Remarks delivered at Theodore Roosevelt Association Annual Symposium, Embassy of the Federal Republic of Germany, Washington, DC, October 26, 2023.
I think Theodore Roosevelt would be dismayed at the state of global order today. It seems to be in retreat, or rather under concerted assault, from Eastern Europe to the Middle East to East Asia. But TR would not be surprised or daunted. His goal was a world presided over by an international League of Peace, a kind of superempowered world tribunal with the authority to enforce its decisions. But he understood that the journey toward that destination would be a long and uneven one. Progress would be fitful; reverses were far from unthinkable along the way. In fact, he prophesied that the time when societies could set aside their differences, constitute a world fellowship, and consent to such a league was “eons distant.”
Roosevelt set forth the logic underwriting such a court in his 1910 address accepting the Nobel Peace Prize. He declared that “it would be a masterstroke if those great powers honestly bent on peace would form a League of Peace, not only to keep the peace among themselves, but to prevent, by force if necessary, its being broken by others.” I should point out that TR did not espouse universal membership in such a league. Hence his reference to great powers honestly bent on peace. Members needed to be likeminded for a league to flourish. Spoilers could ruin it.
He went on. However worthy, the international tribunal at The Hague suffered from “the lack of any executive power, of any police power to enforce the decrees of the court.” TR reminded listeners that in any community “the authority of the courts rests upon actual or potential force: on the existence of a police, or on the knowledge that the able-bodied men of the country are both ready and willing to see that the decrees of judicial and legislative bodies are put into effect.”
So for him the dearth of a “police power” was the main defect in efforts to bring about world order. The idea of a police power—the power to protect and serve, to quote the slogan on your local police cruiser—was a recurring theme throughout TR’s public life, from his tenure as New York police commissioner through his handling of labor relations and public administration. And he applied the concept to the international realm as president, seeing enforcement authority as the substructure for future world order.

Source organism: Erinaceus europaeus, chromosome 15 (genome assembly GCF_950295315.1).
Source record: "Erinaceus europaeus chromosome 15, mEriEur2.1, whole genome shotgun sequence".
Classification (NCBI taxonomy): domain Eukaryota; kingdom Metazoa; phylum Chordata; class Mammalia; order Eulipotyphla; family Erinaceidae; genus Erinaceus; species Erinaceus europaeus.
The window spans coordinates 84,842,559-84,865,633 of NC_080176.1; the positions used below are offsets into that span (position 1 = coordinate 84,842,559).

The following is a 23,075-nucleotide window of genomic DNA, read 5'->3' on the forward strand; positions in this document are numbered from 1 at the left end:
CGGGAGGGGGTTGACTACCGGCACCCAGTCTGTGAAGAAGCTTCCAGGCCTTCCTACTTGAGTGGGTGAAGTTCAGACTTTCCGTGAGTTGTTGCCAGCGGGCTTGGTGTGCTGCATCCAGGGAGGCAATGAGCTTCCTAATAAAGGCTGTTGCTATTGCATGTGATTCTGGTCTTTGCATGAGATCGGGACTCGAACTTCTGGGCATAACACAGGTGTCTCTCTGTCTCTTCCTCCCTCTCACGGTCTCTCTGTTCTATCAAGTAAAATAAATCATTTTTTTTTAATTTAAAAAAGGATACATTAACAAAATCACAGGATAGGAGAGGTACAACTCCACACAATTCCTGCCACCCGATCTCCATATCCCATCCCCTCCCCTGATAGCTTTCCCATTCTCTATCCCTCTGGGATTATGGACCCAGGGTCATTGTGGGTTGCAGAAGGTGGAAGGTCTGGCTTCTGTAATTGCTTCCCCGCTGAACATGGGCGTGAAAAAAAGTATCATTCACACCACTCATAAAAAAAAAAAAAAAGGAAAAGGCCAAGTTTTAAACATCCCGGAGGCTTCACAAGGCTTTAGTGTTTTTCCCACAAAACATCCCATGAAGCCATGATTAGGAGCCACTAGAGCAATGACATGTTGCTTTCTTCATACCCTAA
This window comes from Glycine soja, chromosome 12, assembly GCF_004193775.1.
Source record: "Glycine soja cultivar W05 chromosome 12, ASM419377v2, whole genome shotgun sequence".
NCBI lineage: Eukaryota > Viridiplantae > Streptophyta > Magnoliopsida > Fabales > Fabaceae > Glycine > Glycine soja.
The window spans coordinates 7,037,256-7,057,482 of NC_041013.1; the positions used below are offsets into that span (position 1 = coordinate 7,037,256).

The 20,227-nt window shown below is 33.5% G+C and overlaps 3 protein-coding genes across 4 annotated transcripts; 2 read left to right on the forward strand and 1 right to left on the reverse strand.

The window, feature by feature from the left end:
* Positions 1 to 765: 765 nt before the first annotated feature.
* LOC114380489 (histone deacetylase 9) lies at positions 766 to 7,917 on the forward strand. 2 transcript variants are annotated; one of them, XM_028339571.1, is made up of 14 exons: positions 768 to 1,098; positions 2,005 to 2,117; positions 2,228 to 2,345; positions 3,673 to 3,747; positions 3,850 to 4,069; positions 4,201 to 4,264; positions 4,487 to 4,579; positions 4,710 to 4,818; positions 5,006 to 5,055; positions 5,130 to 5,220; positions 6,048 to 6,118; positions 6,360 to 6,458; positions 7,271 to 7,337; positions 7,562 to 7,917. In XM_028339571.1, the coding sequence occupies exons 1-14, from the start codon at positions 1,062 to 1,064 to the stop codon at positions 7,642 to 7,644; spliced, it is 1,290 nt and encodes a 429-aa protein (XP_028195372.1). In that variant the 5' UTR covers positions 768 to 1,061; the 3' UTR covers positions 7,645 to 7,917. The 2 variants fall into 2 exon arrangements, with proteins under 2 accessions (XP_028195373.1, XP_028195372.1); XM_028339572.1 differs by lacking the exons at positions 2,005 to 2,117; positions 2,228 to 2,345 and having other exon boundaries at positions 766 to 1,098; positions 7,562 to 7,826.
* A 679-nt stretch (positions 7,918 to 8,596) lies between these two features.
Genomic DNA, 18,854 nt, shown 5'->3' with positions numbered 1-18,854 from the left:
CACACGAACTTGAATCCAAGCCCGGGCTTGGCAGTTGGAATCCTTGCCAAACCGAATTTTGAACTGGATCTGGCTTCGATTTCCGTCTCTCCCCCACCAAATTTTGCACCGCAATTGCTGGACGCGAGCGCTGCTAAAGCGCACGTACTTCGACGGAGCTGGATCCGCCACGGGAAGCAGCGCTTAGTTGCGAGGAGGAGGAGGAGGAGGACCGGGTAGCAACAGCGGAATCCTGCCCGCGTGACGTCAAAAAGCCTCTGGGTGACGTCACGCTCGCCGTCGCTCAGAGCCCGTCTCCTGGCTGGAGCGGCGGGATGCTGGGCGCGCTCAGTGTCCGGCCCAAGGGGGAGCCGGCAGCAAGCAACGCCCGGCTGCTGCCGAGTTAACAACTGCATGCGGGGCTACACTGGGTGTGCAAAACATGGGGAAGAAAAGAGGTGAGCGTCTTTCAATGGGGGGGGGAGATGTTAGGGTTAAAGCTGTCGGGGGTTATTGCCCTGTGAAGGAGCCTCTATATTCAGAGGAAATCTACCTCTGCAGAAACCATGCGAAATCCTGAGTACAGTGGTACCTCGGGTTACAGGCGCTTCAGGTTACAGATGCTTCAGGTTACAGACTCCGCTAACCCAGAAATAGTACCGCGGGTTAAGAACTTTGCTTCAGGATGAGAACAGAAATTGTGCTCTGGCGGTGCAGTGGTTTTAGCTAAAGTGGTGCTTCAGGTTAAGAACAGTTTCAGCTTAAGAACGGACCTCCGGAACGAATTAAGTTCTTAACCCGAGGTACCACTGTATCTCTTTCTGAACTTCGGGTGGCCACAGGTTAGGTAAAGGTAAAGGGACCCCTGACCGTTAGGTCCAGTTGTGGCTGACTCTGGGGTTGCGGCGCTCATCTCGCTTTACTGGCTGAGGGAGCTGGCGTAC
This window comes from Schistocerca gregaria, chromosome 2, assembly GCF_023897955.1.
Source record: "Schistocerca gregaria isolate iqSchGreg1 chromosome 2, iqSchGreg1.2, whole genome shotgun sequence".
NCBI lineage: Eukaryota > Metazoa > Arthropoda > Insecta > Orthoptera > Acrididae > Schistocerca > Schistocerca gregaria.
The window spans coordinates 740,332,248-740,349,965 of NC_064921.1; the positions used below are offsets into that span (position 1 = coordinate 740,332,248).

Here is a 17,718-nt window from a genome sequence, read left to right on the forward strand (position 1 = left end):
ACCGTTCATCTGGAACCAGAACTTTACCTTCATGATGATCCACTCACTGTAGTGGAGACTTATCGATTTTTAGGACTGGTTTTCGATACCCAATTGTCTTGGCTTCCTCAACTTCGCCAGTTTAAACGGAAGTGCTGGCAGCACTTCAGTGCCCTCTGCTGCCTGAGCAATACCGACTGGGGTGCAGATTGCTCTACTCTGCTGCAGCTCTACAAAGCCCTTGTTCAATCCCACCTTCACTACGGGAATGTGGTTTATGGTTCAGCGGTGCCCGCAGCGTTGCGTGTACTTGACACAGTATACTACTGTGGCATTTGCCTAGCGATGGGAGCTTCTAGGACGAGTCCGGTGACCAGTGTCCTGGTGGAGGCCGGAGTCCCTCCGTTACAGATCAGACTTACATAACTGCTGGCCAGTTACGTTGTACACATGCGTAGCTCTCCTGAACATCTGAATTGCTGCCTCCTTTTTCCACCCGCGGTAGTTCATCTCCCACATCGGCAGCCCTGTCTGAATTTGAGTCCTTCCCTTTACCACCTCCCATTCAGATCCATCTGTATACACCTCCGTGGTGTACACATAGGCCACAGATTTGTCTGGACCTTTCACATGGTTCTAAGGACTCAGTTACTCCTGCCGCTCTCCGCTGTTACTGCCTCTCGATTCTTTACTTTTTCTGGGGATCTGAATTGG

To get more traction on how he related the police power to foreign policy, we have to look back before the Nobel speech to his first term in the White House. President Roosevelt spelled out his concept of an “international police power” most fully in his 1904 message to Congress, while laying out the case for intervention in a debt-collection dispute between the Caribbean island of Santo Domingo and European bankers and their governments. His statement came to be known as the “Roosevelt Corollary” to the Monroe Doctrine. Here’s how he put it:
Chronic wrongdoing, or an impotence which results in a general loosening of the ties of civilized society, may in America, as elsewhere, ultimately require intervention by some civilized nation, and in the Western Hemisphere the adherence of the United States to the Monroe Doctrine may force the United States, however reluctantly . . . to the exercise of an international police power.
Let’s unpack this grammatically correct but rather longwinded sentence to see what Roosevelt was saying and what it may reveal about foreign policy in our own time:
– Chronic wrongdoing referred to an American government’s repeated refusal to honor its international agreements, especially loan agreements with foreign banks. Defaults threatened U.S. geopolitical interests, which was TR’s chief worry. Common practice for the day was for bankers to appeal to their governments for help recovering debts, whereupon the government sent the navy to seize the customs house in the defaulting country and use tariff revenue to pay back the bank. Roosevelt objected to this practice because it would leave Caribbean territory in European hands in defiance of the Monroe Doctrine. Worse, a European navy might build a base on that territory from which its warships could menace the approaches to the Panama Canal once that artificial waterway went into service. It behooved Washington to act preemptively, denying a potentially hostile great power an excuse to intervene. Preemption would deny a possible foe a naval redoubt in southern waters. For TR, in other words, inaction meant compromising the United States’ strategic position in its own environs.
– If chronic wrongdoing was deliberate malfeasance, impotence meant the defaulting government was unable to honor its international agreements, whether because of revolution, corruption, or simple incompetence. From there the logic of preventive U.S. intervention took largely the same course.
– By civilized society he meant the duty of developed nations to help developing nations even as the intervenors tended to their own interests.
– In America, as elsewhere asserted the United States’ claim to step in when chronic wrongdoing or impotence occurred, raising the specter of Europeans’ seizing American ground or otherwise threatening U.S. interests. But Roosevelt allowed that other developed nations might exercise an international police power under similar circumstances in their own home regions. Elsewhere he specifically mentioned Japan and Europe as powers worthy and capable of performing police duty.